Measurements - Measurements can be classed generally into two groups: those for the entire image or scene (usually based on stereological procedures and extrapolated to the entire specimen represented by the sample), and those performed on each individual feature or object present (measures of size, shape, position and color or density that are usually summarized statistically or used for feature recognition).
Much more information on these topics can be found in the several of the author’s books, available at Amazon.com. You can contact the author at DrJohnRuss.com.
The Image Processing Handbook (5th edition) - Now in its fifth edition, John C. Russ's monumental image processing reference is an even more complete, modern, and hands-on tool than ever before. The new edition is fully updated and expanded to reflect the latest developments in the field. A companion CD-ROM to this edition is available and includes more than 200 images along with a set of Photoshop-compatible plug-ins that implement many of the algorithms described in the book.
Introduction to Image Processing and Analysis - Explaining the reasoning behind each technique, this book demonstrates the typical practical use of each procedure. The authors describe each procedure with example images, present mathematical equations, and illustrate basic operations using clear and simple source code. Including a 16-page color insert as well as homework problems and solutions manual, this text discusses the familiar pixel array and the use of frequency space. To allow students to focus on image processing and analysis tasks, the text offers a simplified shell that conforms to the Adobe Photoshop interface and compiles writing modules into compatible plug-ins to perform various tasks.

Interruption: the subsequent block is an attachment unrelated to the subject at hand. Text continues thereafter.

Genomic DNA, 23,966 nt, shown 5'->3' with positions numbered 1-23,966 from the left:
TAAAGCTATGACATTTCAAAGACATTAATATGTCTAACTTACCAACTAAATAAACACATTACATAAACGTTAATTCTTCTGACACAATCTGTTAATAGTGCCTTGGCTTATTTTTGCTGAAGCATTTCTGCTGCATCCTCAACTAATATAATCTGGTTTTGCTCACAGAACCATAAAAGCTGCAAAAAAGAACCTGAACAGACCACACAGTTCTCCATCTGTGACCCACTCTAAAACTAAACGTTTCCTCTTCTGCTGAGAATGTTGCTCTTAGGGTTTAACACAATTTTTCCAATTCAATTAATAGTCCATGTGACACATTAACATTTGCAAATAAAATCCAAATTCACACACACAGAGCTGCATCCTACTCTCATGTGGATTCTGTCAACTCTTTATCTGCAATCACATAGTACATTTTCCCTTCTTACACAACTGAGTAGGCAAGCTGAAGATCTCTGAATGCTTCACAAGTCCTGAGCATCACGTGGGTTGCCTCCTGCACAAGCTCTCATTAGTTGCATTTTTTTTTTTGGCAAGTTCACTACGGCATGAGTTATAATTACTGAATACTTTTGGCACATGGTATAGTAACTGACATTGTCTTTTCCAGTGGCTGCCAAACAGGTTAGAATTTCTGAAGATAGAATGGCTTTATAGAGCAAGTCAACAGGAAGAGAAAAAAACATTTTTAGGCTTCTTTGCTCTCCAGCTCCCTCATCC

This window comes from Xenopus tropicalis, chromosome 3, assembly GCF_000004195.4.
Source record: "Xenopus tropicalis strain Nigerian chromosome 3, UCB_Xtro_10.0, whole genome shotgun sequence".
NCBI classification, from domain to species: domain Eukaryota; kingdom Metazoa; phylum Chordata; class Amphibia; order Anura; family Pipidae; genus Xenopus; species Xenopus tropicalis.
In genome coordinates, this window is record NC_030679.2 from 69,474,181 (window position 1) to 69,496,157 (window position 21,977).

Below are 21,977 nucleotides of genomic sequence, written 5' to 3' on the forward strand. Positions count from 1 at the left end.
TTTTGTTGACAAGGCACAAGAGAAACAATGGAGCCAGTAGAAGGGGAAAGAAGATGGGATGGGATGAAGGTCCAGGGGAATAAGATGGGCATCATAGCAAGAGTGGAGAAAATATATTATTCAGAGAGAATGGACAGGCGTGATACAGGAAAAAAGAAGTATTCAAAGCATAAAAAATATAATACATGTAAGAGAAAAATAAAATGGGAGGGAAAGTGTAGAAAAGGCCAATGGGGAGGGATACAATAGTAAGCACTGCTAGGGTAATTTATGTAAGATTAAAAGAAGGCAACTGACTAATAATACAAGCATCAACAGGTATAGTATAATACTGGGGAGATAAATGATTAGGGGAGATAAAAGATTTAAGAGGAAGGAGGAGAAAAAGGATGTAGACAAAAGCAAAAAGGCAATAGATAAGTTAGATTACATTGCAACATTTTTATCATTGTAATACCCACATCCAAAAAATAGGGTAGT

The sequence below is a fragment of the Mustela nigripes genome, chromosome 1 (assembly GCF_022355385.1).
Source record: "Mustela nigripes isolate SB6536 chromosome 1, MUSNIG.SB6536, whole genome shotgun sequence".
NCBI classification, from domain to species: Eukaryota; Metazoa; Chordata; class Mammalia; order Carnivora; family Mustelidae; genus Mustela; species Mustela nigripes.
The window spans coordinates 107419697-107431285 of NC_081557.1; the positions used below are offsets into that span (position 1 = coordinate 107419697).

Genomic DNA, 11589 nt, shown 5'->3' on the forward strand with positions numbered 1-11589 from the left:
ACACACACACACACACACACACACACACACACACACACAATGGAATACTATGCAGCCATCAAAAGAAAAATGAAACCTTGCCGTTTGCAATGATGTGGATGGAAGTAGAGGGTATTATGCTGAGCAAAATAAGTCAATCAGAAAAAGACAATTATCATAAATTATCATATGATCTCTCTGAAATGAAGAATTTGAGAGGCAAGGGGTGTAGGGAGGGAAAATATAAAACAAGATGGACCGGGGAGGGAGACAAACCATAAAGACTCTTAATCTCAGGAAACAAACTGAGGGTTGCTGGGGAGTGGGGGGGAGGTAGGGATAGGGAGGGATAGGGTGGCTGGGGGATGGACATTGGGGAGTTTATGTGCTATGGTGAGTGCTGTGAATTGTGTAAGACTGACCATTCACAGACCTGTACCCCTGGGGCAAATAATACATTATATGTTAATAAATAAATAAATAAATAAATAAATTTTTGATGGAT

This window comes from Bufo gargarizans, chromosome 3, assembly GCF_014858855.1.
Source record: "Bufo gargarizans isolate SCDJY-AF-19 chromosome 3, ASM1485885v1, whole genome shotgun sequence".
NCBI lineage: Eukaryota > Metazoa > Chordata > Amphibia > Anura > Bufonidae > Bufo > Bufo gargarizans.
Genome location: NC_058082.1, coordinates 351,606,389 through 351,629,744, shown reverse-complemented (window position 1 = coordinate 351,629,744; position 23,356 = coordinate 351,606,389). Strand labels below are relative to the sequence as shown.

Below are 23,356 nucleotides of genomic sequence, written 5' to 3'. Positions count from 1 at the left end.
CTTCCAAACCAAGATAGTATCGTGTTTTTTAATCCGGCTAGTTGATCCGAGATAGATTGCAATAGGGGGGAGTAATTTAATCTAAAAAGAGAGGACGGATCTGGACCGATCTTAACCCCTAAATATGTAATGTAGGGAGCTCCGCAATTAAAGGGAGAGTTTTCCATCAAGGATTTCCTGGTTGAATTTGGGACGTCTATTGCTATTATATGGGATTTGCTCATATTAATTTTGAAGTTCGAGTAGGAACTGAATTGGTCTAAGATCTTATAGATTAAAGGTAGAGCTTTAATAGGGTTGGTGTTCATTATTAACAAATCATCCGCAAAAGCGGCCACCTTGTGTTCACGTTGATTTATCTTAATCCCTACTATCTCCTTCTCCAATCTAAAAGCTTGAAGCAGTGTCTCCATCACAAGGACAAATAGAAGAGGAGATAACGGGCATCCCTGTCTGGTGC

Practical Stereology (2nd Edition) - Stereology is the science that relates three-dimensional structure to the two-dimensional images that can be measured. The most common field of application is in microscopy, both of man-made materials (metals, ceramics, composites, etc.) and of biological tissue samples. This book covers the applications and terminology of both fields. Recent emphasis in stereology is concerned with sampling strategies to avoid bias due to directionality and non-uniformity, and these methods are fully covered.
Image Analysis of Food Microstructure - Image Analysis of Food Microstructure offers a condensed guide to the most common procedures and techniques by which quantitative microstructural information about food can be obtained from images. The images are selected from a broad range of food items, including macroscopic images of meat and finished products such as pizza, and the microstructures of cheeses, dough and baked goods, ice cream, fruits and vegetables, emulsions, foams, and gels. The book informs food scientists about the image processing and measurement tools used to characterize a variety of microstructures in foods, using high-quality image techniques to illustrate chemical composition, thermo-mechanical processing, and genetic and structural properties.
Forensic Uses of Digital Imaging - It happens all too often: The vague images of a poor quality video from a surveillance camera splash across the screen in a darkened courtroom and the guilt or innocence of the defendant hinges on whether or not the jury can determine if he or she is really the person in those images. Interpretation and misinterpretation of information about imaging in general, and digital image manipulation in computers in particular, by expert witnesses on both sides, and by counsel who ask questions that are both confused and confusing, may or may not help the jury in reaching a decision. Clearly there is a need for a simple guide to digital imaging for law and forensic professionals. Forensic Uses of Digital Imaging addresses that need.
John C. Russ - Materials Science and Engineering Dept., North Carolina State University, Raleigh, North Carolina, 27695.
Matthew Parry-Hill and Michael W. Davidson - National High Magnetic Field Laboratory, 1800 East Paul Dirac Dr., The Florida State University, Tallahassee, Florida, 32310.